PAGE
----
How this summer lover is embracing the snow in Kyrgyzstan

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From Turkey to Greece, through the Balkans to Scandinavia, to Georgia and Armenia and now on to Kyrgyzstan. It’s not a usual route, nor one I had planned. Visiting Central Asia in the winter is perhaps not the most efficient choice either, but I’ve come to Kyrgyzstan to visit my mom who now lives in the capital Bishkek.

As cities go Bishkek is neither pretty nor brimming with sights to see. The streets are potholed and littered with rubbish, but it does have incredible views out towards the mountains. And it has my mom and her partner Tony. It also has snow – real snow, the white, glittering, sparkling kind, with falling snowflakes and below freezing temperatures. I’ve never seen snow like this before so resolved to embrace the experience.

In my week in the the city I went to a yoga class in Russian, spent an evening at the banya (public bath) steaming and scrubbing myself with other local and very naked women, visited some markets (more on that to come) and played in the snow.

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On a drive out of the city one Saturday, we passed a few people tobogganing down a small hill. It looked like fun so when one of the boys hiring out his toboggan invited me to play, I said yes – nodding profusely rather since I don’t speak any Russian. His sled was a pumped up tractor tube under which he has tied a sheet of plastic. I sat in front and he steered from the back. And it was fun. We slid down that hill pretty fast, inducing child-like giggles in me. Now, that’s a snow sport I like.

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Tobogganing outside Bishkek.

When in the snow, one should make a snow angel no? I attempted one, but as soon as I felt how cold and wet the snow was I changed my mind and it became an upside down snow beetle instead. Who knew snow was so wet?

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Now comes the pinnacle of my snow sport experience so far: snowboarding. I have never tried boarding of any kind, but I had to do something to make my brother jealous. One of my mom’s colleagues put me in touch with her snowboarding friends who rustled up boots and a board for me. We headed out to a ski resort outside the city and Anton showed me how to strap in my feet and gave me a quick run down of how to move. I stood up, aimed down a tiny slope and slid my way to the edge. I shuffled closer and started moving. Yes, I thought. And then I fell. Of course, this was going to happen a lot.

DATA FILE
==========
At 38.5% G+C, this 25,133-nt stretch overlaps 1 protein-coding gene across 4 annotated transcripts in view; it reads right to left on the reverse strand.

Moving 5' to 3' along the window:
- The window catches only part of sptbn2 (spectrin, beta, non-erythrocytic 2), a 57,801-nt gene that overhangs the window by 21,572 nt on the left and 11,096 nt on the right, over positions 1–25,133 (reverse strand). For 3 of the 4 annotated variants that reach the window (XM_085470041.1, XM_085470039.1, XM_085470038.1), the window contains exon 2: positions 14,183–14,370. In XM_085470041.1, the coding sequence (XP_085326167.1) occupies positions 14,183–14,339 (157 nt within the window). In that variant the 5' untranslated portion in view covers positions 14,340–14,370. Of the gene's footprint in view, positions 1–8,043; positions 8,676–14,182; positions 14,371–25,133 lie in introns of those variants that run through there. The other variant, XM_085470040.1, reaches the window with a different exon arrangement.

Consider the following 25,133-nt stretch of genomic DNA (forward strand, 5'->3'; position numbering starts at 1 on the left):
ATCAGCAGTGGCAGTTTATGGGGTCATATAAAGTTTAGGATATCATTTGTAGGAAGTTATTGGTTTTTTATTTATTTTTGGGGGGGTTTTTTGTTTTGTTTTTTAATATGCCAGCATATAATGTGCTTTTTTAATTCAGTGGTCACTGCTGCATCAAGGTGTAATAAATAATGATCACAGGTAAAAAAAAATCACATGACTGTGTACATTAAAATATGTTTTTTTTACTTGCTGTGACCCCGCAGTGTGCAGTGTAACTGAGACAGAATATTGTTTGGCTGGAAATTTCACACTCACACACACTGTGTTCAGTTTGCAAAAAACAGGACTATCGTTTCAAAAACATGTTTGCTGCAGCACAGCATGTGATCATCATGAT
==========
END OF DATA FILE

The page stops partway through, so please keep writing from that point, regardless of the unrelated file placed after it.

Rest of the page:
Turns out snowboarding is not for sissies and I spent the rest of the afternoon falling, onto my bum, onto my knees, onto my hands, onto to my back and, at one point, onto my face and rolling down the slope. I laughed. I had to, I looked that silly. I also cried – once out of frustration at myself for not getting it right, and once in pain when I fell and twisted my knee.

I’m still making my mind up about this snowboarding thing, but the best part was being up in the mountains under a beautiful blue sky. The sun sparkled off the powdery snow and the only sounds were the swishes of people zooming past on snowboards and skis. We do live in a magnificent world.

image (33)image (34)image (46)image (36)The impressive, sunlit mountain views more than made up for the afternoon of falling into the snow.


One response to “How this summer lover is embracing the snow in Kyrgyzstan

  1. Pingback: An Uzbek immersion in Arslanbob | Girl on a wander·

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